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“Cultural Burdens III” by Northern Arapahoe and Seminole artist Carol Emarthle Douglas depicts a series of women – each carrying a miniature woven basket or a small cradle board with a baby on their back – on display at “The Longhouse at 25: Across the Waters’’ exhibit celebrating the 25th anniversary of the Longhouse Education and Cultural Center. The exhibit is on display until Jan. 29 at the Evergreen Gallery at Evergreen State College in Olympia. The design can be seen from the inside and outside of the basket, intricately woven with waxed linen, red and yellow cedar bark. Natasha Brennan McClatchy

While attending an artist-in-residency workshop at the college, students like McCarty were invited to bring designs for a glass-working session. She brought the design for “Orca” and made her first glass piece.

“I had this concept in mind about a whale that was in the ocean, and it had this level of comfort and kept coming back and spouting,” she said.

The dark blue glass reflects the shine of the overhead gallery lights onto the white pillar below, revealing the orca among the ocean waves in the piece.

With hand-dyed wool, the fully-twined button blanket – named “Fish Net Blanket” – was created by Squaxin Island artist Andrea Wilbur-Sigo for her son’s high school graduation ceremony.

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“Mr. and Mrs. Grouse” by Skokomish artist Peter Peterson Sr., left, and “Inigun Rock Formation Patterned by Action of Water on the Shore” by Yup’ik artist Jennifer Angaiak Wood hang from the walls of “The Longhouse at 25: Across the Waters” exhibit. Celebrating the 25th anniversary of the Longhouse Education and Cultural Center, the exhibit is on display until Jan. 29 at the Evergreen Gallery at Evergreen State College in Olympia. Natasha Brennan McClatchy

The blanket, and two others, hang off the shoulders of three mannequins in the center of the gallery. Each decorated with woven shirts, beaded medallions or a woven cedar hat, Wilbur-Sigo’s piece and the work of six other artists come together to create a trio of Native fashion.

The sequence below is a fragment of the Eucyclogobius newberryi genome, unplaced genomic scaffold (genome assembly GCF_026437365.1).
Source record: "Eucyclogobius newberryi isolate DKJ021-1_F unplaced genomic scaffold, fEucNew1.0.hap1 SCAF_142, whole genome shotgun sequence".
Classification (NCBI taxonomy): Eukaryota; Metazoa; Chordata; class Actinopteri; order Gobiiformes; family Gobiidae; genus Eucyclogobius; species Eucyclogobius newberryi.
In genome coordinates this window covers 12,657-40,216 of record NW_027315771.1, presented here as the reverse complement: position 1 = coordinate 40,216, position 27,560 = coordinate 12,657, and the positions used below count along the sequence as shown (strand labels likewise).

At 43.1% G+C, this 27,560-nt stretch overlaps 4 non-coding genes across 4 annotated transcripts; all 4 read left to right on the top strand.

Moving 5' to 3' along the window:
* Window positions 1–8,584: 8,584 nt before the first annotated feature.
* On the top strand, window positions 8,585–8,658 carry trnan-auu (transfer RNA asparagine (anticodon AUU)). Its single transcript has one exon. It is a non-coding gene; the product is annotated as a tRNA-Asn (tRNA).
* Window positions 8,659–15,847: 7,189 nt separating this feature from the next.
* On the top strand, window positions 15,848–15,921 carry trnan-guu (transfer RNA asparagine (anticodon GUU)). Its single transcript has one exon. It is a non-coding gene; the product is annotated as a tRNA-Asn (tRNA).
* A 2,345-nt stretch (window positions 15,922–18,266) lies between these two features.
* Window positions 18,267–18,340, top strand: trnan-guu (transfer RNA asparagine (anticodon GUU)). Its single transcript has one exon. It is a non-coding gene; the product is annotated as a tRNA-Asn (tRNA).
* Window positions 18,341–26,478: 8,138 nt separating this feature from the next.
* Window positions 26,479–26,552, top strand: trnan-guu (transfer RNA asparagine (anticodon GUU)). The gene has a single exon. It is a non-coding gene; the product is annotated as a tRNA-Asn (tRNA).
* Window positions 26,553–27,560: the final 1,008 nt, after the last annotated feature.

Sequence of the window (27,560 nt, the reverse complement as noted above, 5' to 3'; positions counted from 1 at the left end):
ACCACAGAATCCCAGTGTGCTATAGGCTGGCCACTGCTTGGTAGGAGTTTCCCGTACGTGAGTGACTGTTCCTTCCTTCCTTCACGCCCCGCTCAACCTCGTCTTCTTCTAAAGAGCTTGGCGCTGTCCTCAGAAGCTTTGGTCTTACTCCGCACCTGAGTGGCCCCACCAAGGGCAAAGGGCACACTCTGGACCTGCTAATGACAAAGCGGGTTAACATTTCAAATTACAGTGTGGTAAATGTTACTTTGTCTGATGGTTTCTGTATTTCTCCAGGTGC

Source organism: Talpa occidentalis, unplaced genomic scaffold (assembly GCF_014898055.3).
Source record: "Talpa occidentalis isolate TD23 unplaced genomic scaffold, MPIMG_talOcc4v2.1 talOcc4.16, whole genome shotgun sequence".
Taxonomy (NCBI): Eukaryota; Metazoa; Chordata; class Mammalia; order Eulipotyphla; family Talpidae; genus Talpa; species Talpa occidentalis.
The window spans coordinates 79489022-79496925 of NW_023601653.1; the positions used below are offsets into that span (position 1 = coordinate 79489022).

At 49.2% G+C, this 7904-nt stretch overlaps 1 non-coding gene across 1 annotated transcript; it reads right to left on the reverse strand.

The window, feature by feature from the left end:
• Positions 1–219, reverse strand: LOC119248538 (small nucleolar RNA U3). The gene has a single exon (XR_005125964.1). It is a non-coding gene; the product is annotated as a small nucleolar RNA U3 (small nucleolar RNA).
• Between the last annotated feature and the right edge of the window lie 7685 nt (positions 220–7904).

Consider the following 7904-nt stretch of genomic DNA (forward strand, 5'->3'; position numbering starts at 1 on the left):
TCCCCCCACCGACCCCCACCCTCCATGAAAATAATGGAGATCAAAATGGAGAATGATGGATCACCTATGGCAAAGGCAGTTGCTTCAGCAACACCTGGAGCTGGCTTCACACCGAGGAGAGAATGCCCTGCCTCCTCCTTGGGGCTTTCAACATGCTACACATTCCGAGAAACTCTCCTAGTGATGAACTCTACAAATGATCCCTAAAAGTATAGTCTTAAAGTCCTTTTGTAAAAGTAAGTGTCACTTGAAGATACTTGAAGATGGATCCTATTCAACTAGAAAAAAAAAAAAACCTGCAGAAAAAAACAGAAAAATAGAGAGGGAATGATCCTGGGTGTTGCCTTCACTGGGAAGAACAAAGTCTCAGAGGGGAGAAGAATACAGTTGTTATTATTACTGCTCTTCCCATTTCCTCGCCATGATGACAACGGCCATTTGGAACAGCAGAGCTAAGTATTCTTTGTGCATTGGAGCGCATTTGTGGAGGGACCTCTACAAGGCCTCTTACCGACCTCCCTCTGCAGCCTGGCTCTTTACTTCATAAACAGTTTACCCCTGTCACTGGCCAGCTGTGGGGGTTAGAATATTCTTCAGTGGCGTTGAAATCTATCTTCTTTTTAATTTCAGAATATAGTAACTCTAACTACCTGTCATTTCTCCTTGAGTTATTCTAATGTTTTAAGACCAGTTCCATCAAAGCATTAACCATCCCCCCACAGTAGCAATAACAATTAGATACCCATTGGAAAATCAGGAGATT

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Natasha Brennan covers Washington state tribes’ impact on our local communities, environment and politics, as well as traditions, culture and equity issues, for McClatchy media companies in Bellingham, Olympia, Tacoma and Tri-Cities.

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“It’s always such an honor to participate in exhibits for the longhouse,” Wilbur-Sigo said. “I love to see how the work of artists with different skills and expertise come together to make a beautiful gallery.”

“The Longhouse at 25: Across the Waters” runs through Jan. 29 and is located on the second floor of Evans Hall (Library building) in the Evergreen Gallery. For up-to-date information on hours of operation, visit evergreen.edu/longhouse/markets-and-exhibits.

This story was originally published December 23, 2021 5:00 AM.

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Natasha Brennan covers Indigenous Affairs for Northwest McClatchy Newspapers. She’s a member of the Report for America corps. She has worked as a producer for PBS Native Report and correspondent for Indian Country Today. She graduated with a master of science in journalism in 2020 from the University of Southern California, Annenberg School for Communication and Journalism, and a bachelor of arts in journalism from University of La Verne.